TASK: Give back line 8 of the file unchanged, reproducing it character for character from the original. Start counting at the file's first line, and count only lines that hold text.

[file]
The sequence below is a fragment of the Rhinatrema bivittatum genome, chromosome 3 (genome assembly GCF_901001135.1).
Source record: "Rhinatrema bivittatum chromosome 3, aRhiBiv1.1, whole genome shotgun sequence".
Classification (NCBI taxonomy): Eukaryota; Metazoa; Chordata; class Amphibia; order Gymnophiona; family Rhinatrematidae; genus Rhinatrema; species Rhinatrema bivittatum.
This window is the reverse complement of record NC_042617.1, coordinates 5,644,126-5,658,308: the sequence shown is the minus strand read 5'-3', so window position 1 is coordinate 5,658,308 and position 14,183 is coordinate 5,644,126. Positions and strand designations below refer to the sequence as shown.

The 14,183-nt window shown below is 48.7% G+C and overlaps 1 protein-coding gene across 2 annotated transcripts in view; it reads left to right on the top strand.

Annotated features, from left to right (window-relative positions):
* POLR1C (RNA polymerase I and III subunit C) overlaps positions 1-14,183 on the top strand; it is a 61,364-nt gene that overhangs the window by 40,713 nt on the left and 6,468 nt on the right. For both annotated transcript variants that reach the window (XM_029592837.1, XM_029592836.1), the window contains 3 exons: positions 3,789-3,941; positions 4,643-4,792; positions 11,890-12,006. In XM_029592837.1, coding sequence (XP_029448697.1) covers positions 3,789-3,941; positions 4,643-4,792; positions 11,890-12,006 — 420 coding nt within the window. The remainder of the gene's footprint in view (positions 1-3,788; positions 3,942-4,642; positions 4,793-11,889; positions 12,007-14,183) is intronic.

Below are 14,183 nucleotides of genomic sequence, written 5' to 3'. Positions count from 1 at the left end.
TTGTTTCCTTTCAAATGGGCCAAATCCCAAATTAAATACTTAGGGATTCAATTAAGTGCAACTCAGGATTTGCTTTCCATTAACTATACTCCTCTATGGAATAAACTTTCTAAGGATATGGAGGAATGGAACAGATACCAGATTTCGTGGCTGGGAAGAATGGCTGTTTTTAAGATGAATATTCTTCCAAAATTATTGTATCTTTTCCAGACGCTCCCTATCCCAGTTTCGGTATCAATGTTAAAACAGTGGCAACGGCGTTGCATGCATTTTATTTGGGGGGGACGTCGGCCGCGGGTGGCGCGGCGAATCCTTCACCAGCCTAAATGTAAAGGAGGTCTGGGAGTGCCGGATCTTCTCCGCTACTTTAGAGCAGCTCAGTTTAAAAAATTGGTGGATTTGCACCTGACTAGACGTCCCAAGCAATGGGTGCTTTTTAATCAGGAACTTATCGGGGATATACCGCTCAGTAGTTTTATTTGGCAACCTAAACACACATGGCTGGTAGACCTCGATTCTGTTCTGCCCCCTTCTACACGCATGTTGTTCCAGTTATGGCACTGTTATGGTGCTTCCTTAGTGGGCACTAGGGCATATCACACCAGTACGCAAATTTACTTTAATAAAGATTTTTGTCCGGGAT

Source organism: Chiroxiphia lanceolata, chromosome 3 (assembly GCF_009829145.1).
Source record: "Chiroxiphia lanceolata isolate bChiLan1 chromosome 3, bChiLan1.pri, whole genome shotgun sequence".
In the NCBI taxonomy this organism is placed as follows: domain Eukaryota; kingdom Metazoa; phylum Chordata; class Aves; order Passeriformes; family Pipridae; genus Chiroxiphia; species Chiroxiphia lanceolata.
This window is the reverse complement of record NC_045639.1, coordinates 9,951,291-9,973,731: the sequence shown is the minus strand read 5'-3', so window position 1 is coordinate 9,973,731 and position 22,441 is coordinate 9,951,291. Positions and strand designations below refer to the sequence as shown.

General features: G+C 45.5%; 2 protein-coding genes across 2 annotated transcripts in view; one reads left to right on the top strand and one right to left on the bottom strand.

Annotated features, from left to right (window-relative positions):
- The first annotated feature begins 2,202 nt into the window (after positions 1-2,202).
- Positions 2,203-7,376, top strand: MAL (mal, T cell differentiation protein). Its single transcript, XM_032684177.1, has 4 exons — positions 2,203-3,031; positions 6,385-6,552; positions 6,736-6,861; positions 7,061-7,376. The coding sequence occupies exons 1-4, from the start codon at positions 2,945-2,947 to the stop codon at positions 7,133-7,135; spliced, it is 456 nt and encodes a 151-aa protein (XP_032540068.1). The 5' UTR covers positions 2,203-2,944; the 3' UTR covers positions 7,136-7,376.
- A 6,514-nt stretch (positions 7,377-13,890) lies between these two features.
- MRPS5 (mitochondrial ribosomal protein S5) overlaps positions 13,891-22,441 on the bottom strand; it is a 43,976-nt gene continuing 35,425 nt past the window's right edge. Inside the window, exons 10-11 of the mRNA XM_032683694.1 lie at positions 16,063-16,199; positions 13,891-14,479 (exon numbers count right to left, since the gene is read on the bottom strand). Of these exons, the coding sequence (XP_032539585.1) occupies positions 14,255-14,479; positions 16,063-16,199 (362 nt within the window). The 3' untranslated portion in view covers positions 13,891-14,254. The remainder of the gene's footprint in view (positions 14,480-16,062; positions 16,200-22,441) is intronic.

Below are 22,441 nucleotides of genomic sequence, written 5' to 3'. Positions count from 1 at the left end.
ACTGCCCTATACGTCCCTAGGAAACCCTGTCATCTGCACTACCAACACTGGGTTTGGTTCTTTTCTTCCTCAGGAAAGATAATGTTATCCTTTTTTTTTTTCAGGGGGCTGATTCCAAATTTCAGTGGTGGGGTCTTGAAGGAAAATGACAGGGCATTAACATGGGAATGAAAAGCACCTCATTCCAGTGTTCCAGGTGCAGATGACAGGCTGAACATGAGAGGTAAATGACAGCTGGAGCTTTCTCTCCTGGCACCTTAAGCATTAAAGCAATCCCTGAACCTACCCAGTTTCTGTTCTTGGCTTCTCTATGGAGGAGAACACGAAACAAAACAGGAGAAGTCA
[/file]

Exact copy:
Below are 14,183 nucleotides of genomic sequence, written 5' to 3'. Positions count from 1 at the left end.